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  • Walls, Doors, Condoms, and Duct Tape:Serious Games about National Security and Public Health
  • Elizabeth Losh (bio)

In the opening of The Birth of the Clinic, Michel Foucault describes his scholarly project about medical epistemology as being "about space, about language, and about death" and "about the act of seeing, the gaze" (ix). Although Foucault exploits the image of the "membrane" as it is observed in living or dead tissue and acknowledges the prominence in cultural life of the generally held assumption that "the human body defines, by natural right, the space of origin and the distribution of disease: a space whose lines, volumes, surfaces, and routes are laid down in accordance with a now familiar geometry," he challenges this commonsense spatializing of disease in the body as "neither the first, nor the most fundamental" (3). For Foucault, it is the disciplinary spaces of the built environment of the clinic, which include and potentially exclude particular observers, that define the regulatory character of knowledge through an architecture of prohibition and license that separates medical practitioners from the ranks of the general public. Now that government agencies and public health organizations are constructing virtual learning environments to train medical personnel and emergency first responders to respond to radioactive or chemical contamination or outbreaks of disease, it is worth considering how these self-identified "virtual clinics" or "virtual [End Page 101] academies" similarly delineate the relations of power and subjectivity. In these programs that simulate professional duties, users in front of a computer screen are situated and initiated in a topography of computer-generated 3D models that represent the physical boundaries of bodies, equipment, buildings, and landscapes.

To understand the context for these virtual clinics, it is useful to look at two developments in the emerging discipline of computer game studies: 1) the rise of so-called "serious games" in the independent games movement as an alternative to commercial "hardcore" and "casual" gaming, and 2) new scholarship about the rhetorical character of videogame technologies that draws attention to message-making in the user's experience of navigating the spatial environment as defined by the mechanics of the game's interface.

In recent years, the field of "serious games" has burgeoned with a number of taxpayer-funded initiatives designed to develop specialized videogames for military training, the modeling of scenarios for emergency first responders, disease prevention and health maintenance, physical and mental patient rehabilitation, geopolitical or cross-cultural sensitivity training, conflict resolution, religious enlightenment, public diplomacy, social marketing, and teaching and learning at all levels from early childhood education to exit certification from medical school. The rationales for these software development projects generally promise to deliver greater pleasure and social gratification for recalcitrant or nontraditional learners, or even claim that conventional students or professional apprentices will benefit from greater realism and transferability of game skills to the actual world. As the niche field of serious games within the larger electronic game development community has created its own national and international venues for sharing knowledge and showcasing new projects with competitions, websites, electronic mailing lists, professional associations, and annual conferences, it has propagated disciplinary structures of recognition that protect its claims on expertise.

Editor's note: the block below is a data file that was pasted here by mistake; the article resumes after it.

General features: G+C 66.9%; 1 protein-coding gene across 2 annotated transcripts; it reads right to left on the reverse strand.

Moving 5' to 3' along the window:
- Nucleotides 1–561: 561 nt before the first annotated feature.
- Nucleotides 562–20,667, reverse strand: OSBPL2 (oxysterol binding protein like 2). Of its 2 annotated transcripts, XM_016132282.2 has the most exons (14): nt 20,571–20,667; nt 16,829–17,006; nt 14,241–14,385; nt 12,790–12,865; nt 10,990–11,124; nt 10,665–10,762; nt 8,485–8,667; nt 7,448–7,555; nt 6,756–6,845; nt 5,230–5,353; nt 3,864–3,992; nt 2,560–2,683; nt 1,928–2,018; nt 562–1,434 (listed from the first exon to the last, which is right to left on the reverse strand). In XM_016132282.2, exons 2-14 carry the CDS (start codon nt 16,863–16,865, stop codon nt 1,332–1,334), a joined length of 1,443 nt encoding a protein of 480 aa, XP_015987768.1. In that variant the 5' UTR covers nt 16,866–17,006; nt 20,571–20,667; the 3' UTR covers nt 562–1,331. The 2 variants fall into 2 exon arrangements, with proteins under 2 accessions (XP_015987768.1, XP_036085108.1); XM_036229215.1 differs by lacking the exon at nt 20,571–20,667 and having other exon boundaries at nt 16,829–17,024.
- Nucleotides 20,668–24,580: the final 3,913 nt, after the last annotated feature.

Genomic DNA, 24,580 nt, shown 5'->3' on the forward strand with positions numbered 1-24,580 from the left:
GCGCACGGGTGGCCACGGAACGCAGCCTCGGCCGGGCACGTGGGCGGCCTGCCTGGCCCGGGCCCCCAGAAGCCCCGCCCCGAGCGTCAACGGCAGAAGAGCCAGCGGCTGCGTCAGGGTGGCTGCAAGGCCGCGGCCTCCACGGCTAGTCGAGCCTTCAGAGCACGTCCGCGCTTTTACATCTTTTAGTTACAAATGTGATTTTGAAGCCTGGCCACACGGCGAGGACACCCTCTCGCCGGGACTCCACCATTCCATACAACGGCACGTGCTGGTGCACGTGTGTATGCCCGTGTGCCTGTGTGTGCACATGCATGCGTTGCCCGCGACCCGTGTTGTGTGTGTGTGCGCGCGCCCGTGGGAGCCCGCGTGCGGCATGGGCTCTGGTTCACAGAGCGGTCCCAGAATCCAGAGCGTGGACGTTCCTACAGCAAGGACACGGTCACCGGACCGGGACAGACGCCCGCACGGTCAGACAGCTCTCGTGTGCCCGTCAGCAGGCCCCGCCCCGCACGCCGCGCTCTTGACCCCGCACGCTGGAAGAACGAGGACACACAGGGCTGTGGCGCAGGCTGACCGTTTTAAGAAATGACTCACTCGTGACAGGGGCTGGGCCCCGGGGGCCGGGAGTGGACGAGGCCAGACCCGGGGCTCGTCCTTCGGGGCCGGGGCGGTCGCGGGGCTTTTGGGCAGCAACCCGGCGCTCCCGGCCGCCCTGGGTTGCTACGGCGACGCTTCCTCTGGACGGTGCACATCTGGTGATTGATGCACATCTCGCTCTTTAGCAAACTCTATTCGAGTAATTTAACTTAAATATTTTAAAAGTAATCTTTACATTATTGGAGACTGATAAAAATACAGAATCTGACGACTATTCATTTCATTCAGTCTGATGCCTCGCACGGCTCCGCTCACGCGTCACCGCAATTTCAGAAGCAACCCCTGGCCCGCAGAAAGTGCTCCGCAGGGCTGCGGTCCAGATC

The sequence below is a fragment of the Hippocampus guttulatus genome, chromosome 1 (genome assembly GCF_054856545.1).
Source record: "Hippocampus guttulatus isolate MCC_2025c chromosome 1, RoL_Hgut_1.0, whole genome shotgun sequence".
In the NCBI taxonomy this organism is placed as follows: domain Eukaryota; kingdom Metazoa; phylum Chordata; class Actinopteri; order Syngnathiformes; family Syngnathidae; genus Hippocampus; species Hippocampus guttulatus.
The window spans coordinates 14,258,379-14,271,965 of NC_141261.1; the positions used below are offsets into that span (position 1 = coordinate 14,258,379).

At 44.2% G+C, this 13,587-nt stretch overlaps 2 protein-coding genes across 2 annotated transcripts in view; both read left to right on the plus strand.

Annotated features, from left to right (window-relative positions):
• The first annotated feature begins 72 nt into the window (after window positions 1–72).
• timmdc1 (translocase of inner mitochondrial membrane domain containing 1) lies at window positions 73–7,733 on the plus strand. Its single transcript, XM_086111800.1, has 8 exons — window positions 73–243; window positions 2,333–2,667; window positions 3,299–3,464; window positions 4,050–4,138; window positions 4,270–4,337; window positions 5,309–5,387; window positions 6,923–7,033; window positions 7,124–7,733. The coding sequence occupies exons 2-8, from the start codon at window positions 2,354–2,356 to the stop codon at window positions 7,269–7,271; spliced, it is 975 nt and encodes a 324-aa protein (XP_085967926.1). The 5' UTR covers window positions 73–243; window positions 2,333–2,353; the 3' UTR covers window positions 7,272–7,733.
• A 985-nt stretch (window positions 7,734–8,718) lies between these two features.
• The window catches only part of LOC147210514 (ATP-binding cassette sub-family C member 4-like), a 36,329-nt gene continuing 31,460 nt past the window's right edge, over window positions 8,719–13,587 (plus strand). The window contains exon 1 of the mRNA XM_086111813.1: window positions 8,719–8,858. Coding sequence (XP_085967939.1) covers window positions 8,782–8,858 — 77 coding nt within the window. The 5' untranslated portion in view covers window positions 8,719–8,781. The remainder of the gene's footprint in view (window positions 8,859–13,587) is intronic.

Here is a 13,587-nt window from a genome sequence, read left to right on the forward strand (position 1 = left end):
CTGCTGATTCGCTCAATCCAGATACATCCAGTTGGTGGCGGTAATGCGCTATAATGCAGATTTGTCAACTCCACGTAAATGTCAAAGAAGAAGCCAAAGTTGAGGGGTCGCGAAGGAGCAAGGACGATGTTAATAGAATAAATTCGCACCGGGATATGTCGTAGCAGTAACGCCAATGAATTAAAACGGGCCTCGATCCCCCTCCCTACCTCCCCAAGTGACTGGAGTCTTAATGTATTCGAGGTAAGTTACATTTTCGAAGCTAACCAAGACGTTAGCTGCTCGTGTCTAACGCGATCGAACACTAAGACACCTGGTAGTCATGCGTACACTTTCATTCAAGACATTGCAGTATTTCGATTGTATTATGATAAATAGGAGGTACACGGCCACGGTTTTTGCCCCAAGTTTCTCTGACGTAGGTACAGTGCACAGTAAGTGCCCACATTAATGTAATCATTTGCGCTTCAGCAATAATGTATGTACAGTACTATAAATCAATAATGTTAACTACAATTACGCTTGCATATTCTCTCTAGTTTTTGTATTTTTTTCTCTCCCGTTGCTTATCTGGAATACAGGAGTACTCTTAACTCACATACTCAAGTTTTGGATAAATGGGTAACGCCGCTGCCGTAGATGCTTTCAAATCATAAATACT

At the same time, the increasing influence of rhetorical studies on the methods for scholarly interpretation of digital games has encouraged game developers to examine fundamental questions about ideology and the status of game players as discursive actors. For example, the journal Games and Culture is currently edited by rhetorician Douglas Thomas, and other rhetoricians have made contributions to the critical canon in the field. In his work on "rhetoric in the art of computer game development," Ken McAllister argues that game developers must create games that are responsive to a variety of audiences and also appropriate to the specific [End Page 102] occasion of the game's launch. McAllister claims that these rhetorical negotiations can be understood by examining several essential contradictions:

(1) computer games require art to be practiced under the constraints of big business; (2) computer games must be realistic enough to hook players with their intuitive interfaces, game rules, and physics engines, but not so realistic that they're experienced as tedious, disturbing, and as irreversible as...


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pp. 101-119
Launched on MUSE
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